Growing Medium
  • Nutrition: Micronutrients and Macronutrients

Cannabis plants require specific minerals and elements in order to grow and survive. These substances fall into two major categories: macronutrients and micronutrients.

As the name suggests, macronutrients are needed in larger quantities. The three main macronutrients for weed are nitrogen, potassium, and phosphorus (NPK). Though vital throughout all stages of growth, the cannabis plant’s demand for each nutrient changes throughout its growing cycle. For example, vegging plants require more nitrogen, whereas flowering plants demand higher levels of phosphorus.

Micronutrients also help plants to fulfill key physiological processes, but they’re required in smaller quantities. These include boron, zinc, manganese, iron, copper, molybdenum, and chlorine.

Although cannabis plants grown in soil and hydro require the same nutrients, how these nutrients are administered, and in what form and quantities, differs—potentially dramatically.

⇢ Soil

Soil growers differ in their approach to feeding their weed. Some use only organic matter—such as manure, straw, woodchips, and compost—as a source of nutrients. These materials break down slowly over time to provide a wide spectrum of nutrients. While an effective and sustainable option, organic matter doesn’t contain immediately available nutrients, so starting with high-quality soil is key if employing this method.

Other soil growers use techniques such as Korean natural farming (KNF) to create plant ferments—applied as either a foliar spray or root drench—to supply a broad spectrum of minerals.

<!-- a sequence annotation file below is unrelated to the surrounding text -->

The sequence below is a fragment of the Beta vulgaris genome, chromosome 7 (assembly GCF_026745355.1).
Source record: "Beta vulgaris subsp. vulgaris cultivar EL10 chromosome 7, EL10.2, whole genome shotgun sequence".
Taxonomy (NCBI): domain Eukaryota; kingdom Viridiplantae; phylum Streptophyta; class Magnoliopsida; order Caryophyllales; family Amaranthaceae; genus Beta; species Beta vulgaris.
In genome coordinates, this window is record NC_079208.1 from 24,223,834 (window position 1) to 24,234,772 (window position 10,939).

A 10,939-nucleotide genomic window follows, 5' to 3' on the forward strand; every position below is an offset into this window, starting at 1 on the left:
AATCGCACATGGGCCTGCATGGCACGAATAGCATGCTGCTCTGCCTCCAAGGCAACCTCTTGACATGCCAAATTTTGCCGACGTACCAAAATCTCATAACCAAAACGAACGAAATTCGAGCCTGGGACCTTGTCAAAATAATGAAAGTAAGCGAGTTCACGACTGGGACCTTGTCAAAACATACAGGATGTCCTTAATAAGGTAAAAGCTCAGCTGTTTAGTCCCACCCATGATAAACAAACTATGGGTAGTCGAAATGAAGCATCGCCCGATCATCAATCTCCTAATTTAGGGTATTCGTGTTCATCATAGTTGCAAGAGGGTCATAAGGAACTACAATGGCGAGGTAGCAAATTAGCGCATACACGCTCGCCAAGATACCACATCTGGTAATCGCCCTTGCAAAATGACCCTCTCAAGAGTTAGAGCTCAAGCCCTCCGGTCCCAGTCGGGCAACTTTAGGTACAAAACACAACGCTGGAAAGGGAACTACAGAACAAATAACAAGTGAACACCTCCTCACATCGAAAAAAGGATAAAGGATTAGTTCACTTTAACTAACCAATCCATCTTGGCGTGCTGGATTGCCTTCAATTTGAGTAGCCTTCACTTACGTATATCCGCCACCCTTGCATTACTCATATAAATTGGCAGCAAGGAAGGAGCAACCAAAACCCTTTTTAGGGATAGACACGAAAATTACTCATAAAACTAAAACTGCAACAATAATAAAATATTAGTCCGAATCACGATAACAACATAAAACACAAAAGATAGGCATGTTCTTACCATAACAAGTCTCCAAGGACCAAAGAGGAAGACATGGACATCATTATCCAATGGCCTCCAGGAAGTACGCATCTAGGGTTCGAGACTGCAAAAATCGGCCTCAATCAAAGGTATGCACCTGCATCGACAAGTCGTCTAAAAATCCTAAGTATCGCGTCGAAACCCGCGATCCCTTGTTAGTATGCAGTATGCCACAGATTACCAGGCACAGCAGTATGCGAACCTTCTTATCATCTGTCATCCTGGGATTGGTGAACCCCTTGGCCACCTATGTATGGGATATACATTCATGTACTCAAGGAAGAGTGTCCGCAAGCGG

Many soil growers choose to go down the synthetic route, using veg and flowering formulas of liquid or powdered nutrients that are immediately available to plants, and administered according to a specific schedule.

Nutrition: Micronutrients and Macronutrients

⇢ Hydro

Hydroponic growers also have both organic and synthetic options when it comes to delivering the correct amounts of nutrients to their plants.

Most hydro growers use bottled formulas containing optimal quantities of these substances. Whereas soil growers can sometimes get away with feeding too much or too little—due to the buffering nature of the soil—hydro growers can’t. Aside from trace minerals, your water doesn’t inherently contain the nutrients plants need. However, not all hydro growers rely entirely on commercial nutes. Some use fish manure as a source. Aquaponics, a form of hydroponics, uses connected tanks of live fish to dispense manure directly to their crops.

Whereas soil growers deliver organic matter or liquid feeds into the soil (or onto the leaves), hydro growers administer nutrient formulas into a reservoir. The most basic hydro systems, such as the Kratky method, only contain a single container to which nutrients are directly added. However, methods such as recirculating DWC require growers to add nutrients into an external reservoir. A pump then distributes the solution to plants through a network of pipes.

Nutrition: Micronutrients and Macronutrients
  • Growing Environment

Despite their differences, both soil and hydro-grown cannabis plants require the same environmental conditions, demanding certain ranges of relative humidity and temperature throughout the seedling, vegetative, and flowering stages. Stage-specific parameters aside, hydro and soil plants can thrive both indoors and outdoors.

⇢ Indoors

Growing indoors gives cultivators almost complete control over environmental factors, including lighting and watering. Indoor growers using hydro or soil are also less likely to encounter pests if integrated pest management techniques, such as insect screens and good hygiene procedures, are adopted. That said, soil-grown plants are still at a greater threat of pest issues overall, regardless of the environment. Moreover, hydro growers using coco coir as a structural medium can fall victim to coco-specific pests.

⇢ Outdoors

Hydro and soil-grown plants can also flourish equally well outdoors. Here, growers face more challenges in terms of adverse weather, pests, and disease. Hydro growers can also run into problems with reservoirs getting too hot during heat waves, but shade cloth and placing plants in a partially sunny spot can help to offset this issue.

Most outdoor growers choose to go with soil, as many gardens offer a free growing medium, or at least free space, in the ground. However, growing in a container, using soil or hydro, is a good option if you’re dealing with limited space or a garden covered in gravel or concrete.